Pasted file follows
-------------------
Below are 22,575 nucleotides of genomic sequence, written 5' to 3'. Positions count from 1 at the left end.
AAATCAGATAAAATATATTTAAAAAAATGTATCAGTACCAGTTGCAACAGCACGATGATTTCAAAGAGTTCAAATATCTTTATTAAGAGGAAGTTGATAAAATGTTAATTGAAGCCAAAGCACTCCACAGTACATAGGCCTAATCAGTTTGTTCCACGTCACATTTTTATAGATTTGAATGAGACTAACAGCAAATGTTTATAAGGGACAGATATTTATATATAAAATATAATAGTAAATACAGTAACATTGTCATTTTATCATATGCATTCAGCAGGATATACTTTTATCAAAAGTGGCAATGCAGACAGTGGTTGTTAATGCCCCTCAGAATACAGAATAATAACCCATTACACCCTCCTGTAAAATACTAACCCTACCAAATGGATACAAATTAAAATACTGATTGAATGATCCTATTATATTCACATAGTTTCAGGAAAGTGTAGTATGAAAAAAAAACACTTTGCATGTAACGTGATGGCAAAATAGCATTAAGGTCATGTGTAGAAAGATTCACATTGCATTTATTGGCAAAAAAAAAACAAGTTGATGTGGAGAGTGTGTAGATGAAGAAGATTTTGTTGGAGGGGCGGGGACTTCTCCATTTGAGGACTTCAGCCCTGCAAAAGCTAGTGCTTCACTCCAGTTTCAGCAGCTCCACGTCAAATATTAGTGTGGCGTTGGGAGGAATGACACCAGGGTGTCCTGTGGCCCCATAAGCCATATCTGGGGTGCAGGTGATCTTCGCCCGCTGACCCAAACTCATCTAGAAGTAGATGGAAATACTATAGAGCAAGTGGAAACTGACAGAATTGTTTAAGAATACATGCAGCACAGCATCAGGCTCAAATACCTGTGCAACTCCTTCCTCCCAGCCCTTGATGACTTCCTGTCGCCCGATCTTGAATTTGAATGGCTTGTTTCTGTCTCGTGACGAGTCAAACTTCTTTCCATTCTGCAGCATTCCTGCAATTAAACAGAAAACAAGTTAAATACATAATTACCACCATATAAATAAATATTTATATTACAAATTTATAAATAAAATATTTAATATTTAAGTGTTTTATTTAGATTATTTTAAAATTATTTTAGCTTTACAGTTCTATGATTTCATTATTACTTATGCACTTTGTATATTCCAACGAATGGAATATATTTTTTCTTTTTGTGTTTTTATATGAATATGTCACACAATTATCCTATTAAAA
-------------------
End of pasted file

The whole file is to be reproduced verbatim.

Below are 22,575 nucleotides of genomic sequence, written 5' to 3'. Positions count from 1 at the left end.
AAATCAGATAAAATATATTTAAAAAAATGTATCAGTACCAGTTGCAACAGCACGATGATTTCAAAGAGTTCAAATATCTTTATTAAGAGGAAGTTGATAAAATGTTAATTGAAGCCAAAGCACTCCACAGTACATAGGCCTAATCAGTTTGTTCCACGTCACATTTTTATAGATTTGAATGAGACTAACAGCAAATGTTTATAAGGGACAGATATTTATATATAAAATATAATAGTAAATACAGTAACATTGTCATTTTATCATATGCATTCAGCAGGATATACTTTTATCAAAAGTGGCAATGCAGACAGTGGTTGTTAATGCCCCTCAGAATACAGAATAATAACCCATTACACCCTCCTGTAAAATACTAACCCTACCAAATGGATACAAATTAAAATACTGATTGAATGATCCTATTATATTCACATAGTTTCAGGAAAGTGTAGTATGAAAAAAAAACACTTTGCATGTAACGTGATGGCAAAATAGCATTAAGGTCATGTGTAGAAAGATTCACATTGCATTTATTGGCAAAAAAAAAACAAGTTGATGTGGAGAGTGTGTAGATGAAGAAGATTTTGTTGGAGGGGCGGGGACTTCTCCATTTGAGGACTTCAGCCCTGCAAAAGCTAGTGCTTCACTCCAGTTTCAGCAGCTCCACGTCAAATATTAGTGTGGCGTTGGGAGGAATGACACCAGGGTGTCCTGTGGCCCCATAAGCCATATCTGGGGTGCAGGTGATCTTCGCCCGCTGACCCAAACTCATCTAGAAGTAGATGGAAATACTATAGAGCAAGTGGAAACTGACAGAATTGTTTAAGAATACATGCAGCACAGCATCAGGCTCAAATACCTGTGCAACTCCTTCCTCCCAGCCCTTGATGACTTCCTGTCGCCCGATCTTGAATTTGAATGGCTTGTTTCTGTCTCGTGACGAGTCAAACTTCTTTCCATTCTGCAGCATTCCTGCAATTAAACAGAAAACAAGTTAAATACATAATTACCACCATATAAATAAATATTTATATTACAAATTTATAAATAAAATATTTAATATTTAAGTGTTTTATTTAGATTATTTTAAAATTATTTTAGCTTTACAGTTCTATGATTTCATTATTACTTATGCACTTTGTATATTCCAACGAATGGAATATATTTTTTCTTTTTGTGTTTTTATATGAATATGTCACACAATTATCCTATTAAAA